• Wanna hear what an orangutan sounds like?  CLICK HERE
  • Once widespread throughout the forests of Asia, orangutans are now confined to just two islands, Sumatra and Borneo.  Both species are highly endangered due to habitat loss and poaching.  The greatest threat to these creatures’ survival is the former: severe habitat loss.  Indeed, I saw for myself the acres and ACRES (as far as the eye could see) of palm plantations en route to Bukit Lawang – where pristine jungle used to be.
Short of jumping on a soap box, I can only say this: Ladies, please:  Check your cosmetics and face creams – it’s “palm oil” that is the insidious (and frivolous) reason for much of the devastation of jungle habitat ’round the globe. Seriously, it might seem a small thing, but if each of us refused to support such utterly unnecessary devastation of the Asian jungles, maybe, just maaaaaaybe, my grandkids might one day likewise see an orangutan in the wild like their nana.

This missive has been brought to you from the beaches of Pulau Weh – my “home” here on the northern tippy-tip of Indonesia for the past few days.  It’s been tough finding a good connection to upload pics, and peck this post, so it may be a goodly while til I can post another update.  Day after tomorrow it’s a ferry back to Banda Aceh on the mainland, then off to Lake Toba for me.

But for now – time to shut off the (dwindling battery) juice of this confounded techno contraption, and head for the blue Indian Ocean lapping at the sandy shore before me. I’m off to try a bit of (rumored to be among the best in the world) snorkeling.  Oh, and uh…

(Merry Christmas!)

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About the Author

Off-the-beaten-path travel is my passion,and I’ve always lived life “like-a-kid-in-a-candy-store” – eager to sample as many flavors as I can. Indeed, my life motto has long been: This ain’t a dress rehearsal, folks!

8 Responses to O.R.A.N.G.U.T.A.N.S.

  1. Beth Partin says:

    Thanks, Dyanne. I am trying to do a compare and contrast on my blog about the touristy orangutan experience versus the wild experience, but maybe that is a false contrast. I’ll go to Bukit Lawang and see what I can find. I can always write a post about palm oil plantations instead.

    I had thought of going to Sepiloc but wanted to stay in Indonesia just to avoid getting another visa. I think all the orangutan “rehab” centers have now stopped saying that they return them to the wild. Maybe they do, in a way…
    Beth Partin kindly contributed to world literature by posting…How Kansas Complicates My View of HistoryMy Profile

    • Dyanne says:

      AIS Beth, it’s been a few years and things may have changed, but I rather doubt you’ll find much difference between the national park vs. the Bukit Lawang rehab center – especially if you hire a private guide to steer you away from the feeding station. But yes, I think a far more troublesome point is the plethora of palm oil plantations (as I mention in my post here).

      That said, I’m not sure what you mean about “…avoid getting another visa”. As I recall, Malaysia (and thus Malaysian Borneo where the Sepilok center is) doesn’t require anything special – simply a VOA (Visa On Arrival) – gratis as I recall.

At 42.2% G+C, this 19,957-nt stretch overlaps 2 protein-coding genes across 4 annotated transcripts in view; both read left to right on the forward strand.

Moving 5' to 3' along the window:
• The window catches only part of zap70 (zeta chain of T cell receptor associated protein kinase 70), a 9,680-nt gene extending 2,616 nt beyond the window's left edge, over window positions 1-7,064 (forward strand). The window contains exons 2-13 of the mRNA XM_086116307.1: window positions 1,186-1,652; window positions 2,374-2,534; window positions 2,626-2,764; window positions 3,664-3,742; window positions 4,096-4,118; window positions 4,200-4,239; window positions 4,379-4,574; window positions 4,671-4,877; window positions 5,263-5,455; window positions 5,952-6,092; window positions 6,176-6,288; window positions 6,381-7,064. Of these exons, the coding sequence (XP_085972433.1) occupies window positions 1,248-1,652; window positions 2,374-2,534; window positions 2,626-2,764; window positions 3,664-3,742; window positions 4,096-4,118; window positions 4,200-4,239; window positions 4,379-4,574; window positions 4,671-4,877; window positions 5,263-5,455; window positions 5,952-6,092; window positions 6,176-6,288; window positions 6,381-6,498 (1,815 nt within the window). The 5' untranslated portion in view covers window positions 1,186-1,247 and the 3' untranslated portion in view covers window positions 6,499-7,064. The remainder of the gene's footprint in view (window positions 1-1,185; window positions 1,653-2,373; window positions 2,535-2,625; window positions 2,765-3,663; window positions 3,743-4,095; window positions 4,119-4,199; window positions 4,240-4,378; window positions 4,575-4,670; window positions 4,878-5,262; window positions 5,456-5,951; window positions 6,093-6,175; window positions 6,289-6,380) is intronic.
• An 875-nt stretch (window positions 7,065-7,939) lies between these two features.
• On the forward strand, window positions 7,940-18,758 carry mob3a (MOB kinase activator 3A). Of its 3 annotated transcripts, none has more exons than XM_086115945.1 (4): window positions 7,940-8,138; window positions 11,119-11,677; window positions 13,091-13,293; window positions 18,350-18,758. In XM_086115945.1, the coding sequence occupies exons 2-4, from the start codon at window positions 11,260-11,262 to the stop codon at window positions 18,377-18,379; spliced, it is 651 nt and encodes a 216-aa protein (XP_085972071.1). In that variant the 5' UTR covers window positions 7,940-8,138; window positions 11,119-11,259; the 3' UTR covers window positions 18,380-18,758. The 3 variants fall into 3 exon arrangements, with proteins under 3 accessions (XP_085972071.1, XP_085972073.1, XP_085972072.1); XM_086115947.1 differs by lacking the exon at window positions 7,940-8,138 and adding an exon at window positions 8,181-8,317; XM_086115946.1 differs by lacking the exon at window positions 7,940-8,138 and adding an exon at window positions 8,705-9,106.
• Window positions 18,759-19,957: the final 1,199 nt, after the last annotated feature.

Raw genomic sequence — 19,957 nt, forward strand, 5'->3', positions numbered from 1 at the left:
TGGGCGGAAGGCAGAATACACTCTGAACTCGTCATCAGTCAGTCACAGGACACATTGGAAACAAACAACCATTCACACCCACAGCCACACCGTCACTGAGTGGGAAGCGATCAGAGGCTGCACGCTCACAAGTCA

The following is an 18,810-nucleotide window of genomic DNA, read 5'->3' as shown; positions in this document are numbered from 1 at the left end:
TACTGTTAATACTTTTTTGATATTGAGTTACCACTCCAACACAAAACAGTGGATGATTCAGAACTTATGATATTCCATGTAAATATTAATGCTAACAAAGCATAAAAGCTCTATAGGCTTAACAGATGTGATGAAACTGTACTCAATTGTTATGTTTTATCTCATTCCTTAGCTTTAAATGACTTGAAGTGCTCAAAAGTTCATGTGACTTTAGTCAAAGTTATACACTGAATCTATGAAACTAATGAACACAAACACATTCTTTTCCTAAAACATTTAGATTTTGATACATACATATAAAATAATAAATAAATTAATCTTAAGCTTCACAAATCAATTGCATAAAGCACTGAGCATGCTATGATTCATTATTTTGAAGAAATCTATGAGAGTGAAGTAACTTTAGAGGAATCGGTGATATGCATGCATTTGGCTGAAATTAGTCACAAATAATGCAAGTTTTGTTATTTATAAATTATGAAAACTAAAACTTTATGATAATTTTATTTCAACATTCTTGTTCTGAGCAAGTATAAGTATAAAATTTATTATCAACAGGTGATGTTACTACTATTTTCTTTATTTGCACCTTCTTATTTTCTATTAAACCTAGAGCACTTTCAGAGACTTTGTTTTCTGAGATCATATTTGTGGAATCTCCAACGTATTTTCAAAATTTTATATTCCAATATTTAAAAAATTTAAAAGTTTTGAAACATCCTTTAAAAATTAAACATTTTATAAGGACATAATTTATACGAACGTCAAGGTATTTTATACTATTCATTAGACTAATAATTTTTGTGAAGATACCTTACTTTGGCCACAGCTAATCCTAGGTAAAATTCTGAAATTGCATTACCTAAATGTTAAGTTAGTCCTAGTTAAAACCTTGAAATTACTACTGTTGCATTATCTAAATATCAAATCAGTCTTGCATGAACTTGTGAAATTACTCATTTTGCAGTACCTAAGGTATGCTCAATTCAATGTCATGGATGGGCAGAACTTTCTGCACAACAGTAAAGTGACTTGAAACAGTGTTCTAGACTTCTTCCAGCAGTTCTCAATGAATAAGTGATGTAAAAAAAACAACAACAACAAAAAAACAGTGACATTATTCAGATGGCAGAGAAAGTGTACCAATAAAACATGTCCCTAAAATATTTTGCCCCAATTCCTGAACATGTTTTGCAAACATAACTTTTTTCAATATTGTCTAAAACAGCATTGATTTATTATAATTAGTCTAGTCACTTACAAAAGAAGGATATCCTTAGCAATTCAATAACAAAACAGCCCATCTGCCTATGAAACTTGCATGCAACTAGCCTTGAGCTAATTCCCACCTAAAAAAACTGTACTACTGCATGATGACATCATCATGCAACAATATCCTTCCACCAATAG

2. Beth Partin says:


    Todd and I are planning to go to this national park. I want to go to the Orang Center to do a comparison of seeing them in the wild and seeing them via the Center. Did you do a tour of the Center?
    Beth Partin kindly contributed to world literature by posting…How Kansas Complicates My View of HistoryMy Profile

    • Dyanne says:

      Gosh Beth, it’s been more than 4 years since I was there so I don’t remember the details. But suffice, I hired a personal guide at my hotel, and (as mentioned) he was great – steering a wide berth of the feeding station, and all the wildlife/orangutans we saw were effectively “in the wild”.

      Not sure what you mean by a “tour of the Center” as there really isn’t much of anything there save the jungle trails and the small feeding station. And as Bukit Lawang lies adjacent to the National Park (and it’s all one big jungle), I’d say you’re not likely to find things much different between the two.

      That said, what I CAN say definitively is… Allegedly the Sepilock Orangutan Rehabilitation Center near Sandakan on Malaysian Borneo is a recommended locale to see wild orangutans, but… I’ve now been to both (Bukit Lawang and Sepilock) and the center at Sepilock was very disappointing. Very touristy, controlled boardwalk to the feeding station, nothing at all “wild” about it. Thus I highly recommend Bukit Lawang for seeing those amazing orange creatures in the wild.

  3. Hogga says:

    i would like to hug them all.
    Hogga kindly contributed to world literature by posting…Why Everyone Should Go Eat a PeckerMy Profile

  4. HerCore says:

    Love reading the animal posts <3 I suspect a day off of work this week will be dedicated to swimming through your travels.


    • TravelnLass says:

      My, my, you ARE rummaging around deep in the archives. 😉 But yes, yes, – seeing these incredible creatures up close in the wild was amazing. Highly recommend visiting Bukit Lawang should you ever find yourself in Sumatra.

      I understand you can also see them somewhere in Malaysia – I may just check that out come September…

  5. Dalene says:

    What a cool experience! So glad you got to do this!